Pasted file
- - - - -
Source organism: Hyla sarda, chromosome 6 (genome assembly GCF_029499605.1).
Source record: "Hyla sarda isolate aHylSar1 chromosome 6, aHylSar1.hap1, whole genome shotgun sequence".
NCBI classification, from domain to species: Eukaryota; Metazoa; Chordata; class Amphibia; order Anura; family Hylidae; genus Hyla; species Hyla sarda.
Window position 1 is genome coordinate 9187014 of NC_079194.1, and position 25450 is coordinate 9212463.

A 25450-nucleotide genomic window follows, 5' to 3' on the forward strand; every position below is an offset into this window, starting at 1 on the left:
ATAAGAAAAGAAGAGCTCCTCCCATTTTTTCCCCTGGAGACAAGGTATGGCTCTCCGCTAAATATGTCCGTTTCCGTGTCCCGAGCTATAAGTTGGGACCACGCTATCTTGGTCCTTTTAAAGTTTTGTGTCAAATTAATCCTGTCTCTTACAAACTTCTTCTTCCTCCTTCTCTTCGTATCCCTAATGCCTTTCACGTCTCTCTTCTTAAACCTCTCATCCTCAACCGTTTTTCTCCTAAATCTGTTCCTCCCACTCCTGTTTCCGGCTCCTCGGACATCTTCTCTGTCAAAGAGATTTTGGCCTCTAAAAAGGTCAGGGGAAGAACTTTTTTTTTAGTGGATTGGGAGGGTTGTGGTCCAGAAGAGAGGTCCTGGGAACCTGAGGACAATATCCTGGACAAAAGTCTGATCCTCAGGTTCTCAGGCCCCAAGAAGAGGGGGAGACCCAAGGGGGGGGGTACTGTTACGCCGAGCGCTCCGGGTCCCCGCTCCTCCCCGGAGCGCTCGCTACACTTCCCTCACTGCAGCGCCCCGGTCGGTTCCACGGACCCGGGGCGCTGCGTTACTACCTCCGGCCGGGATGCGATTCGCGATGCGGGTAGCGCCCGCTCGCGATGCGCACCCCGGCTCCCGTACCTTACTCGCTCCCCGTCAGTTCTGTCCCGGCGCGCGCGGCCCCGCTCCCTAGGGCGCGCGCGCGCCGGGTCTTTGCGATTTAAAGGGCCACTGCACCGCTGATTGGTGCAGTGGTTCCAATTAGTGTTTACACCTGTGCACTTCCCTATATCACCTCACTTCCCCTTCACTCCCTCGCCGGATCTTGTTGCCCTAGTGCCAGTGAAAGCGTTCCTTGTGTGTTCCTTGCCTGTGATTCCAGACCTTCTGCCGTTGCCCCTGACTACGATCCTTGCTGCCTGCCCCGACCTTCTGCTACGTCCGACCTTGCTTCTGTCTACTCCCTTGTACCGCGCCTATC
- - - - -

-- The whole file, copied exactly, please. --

Source organism: Hyla sarda, chromosome 6 (genome assembly GCF_029499605.1).
Source record: "Hyla sarda isolate aHylSar1 chromosome 6, aHylSar1.hap1, whole genome shotgun sequence".
NCBI classification, from domain to species: Eukaryota; Metazoa; Chordata; class Amphibia; order Anura; family Hylidae; genus Hyla; species Hyla sarda.
Window position 1 is genome coordinate 9187014 of NC_079194.1, and position 25450 is coordinate 9212463.

A 25450-nucleotide genomic window follows, 5' to 3' on the forward strand; every position below is an offset into this window, starting at 1 on the left:
ATAAGAAAAGAAGAGCTCCTCCCATTTTTTCCCCTGGAGACAAGGTATGGCTCTCCGCTAAATATGTCCGTTTCCGTGTCCCGAGCTATAAGTTGGGACCACGCTATCTTGGTCCTTTTAAAGTTTTGTGTCAAATTAATCCTGTCTCTTACAAACTTCTTCTTCCTCCTTCTCTTCGTATCCCTAATGCCTTTCACGTCTCTCTTCTTAAACCTCTCATCCTCAACCGTTTTTCTCCTAAATCTGTTCCTCCCACTCCTGTTTCCGGCTCCTCGGACATCTTCTCTGTCAAAGAGATTTTGGCCTCTAAAAAGGTCAGGGGAAGAACTTTTTTTTTAGTGGATTGGGAGGGTTGTGGTCCAGAAGAGAGGTCCTGGGAACCTGAGGACAATATCCTGGACAAAAGTCTGATCCTCAGGTTCTCAGGCCCCAAGAAGAGGGGGAGACCCAAGGGGGGGGGTACTGTTACGCCGAGCGCTCCGGGTCCCCGCTCCTCCCCGGAGCGCTCGCTACACTTCCCTCACTGCAGCGCCCCGGTCGGTTCCACGGACCCGGGGCGCTGCGTTACTACCTCCGGCCGGGATGCGATTCGCGATGCGGGTAGCGCCCGCTCGCGATGCGCACCCCGGCTCCCGTACCTTACTCGCTCCCCGTCAGTTCTGTCCCGGCGCGCGCGGCCCCGCTCCCTAGGGCGCGCGCGCGCCGGGTCTTTGCGATTTAAAGGGCCACTGCACCGCTGATTGGTGCAGTGGTTCCAATTAGTGTTTACACCTGTGCACTTCCCTATATCACCTCACTTCCCCTTCACTCCCTCGCCGGATCTTGTTGCCCTAGTGCCAGTGAAAGCGTTCCTTGTGTGTTCCTTGCCTGTGATTCCAGACCTTCTGCCGTTGCCCCTGACTACGATCCTTGCTGCCTGCCCCGACCTTCTGCTACGTCCGACCTTGCTTCTGTCTACTCCCTTGTACCGCGCCTATC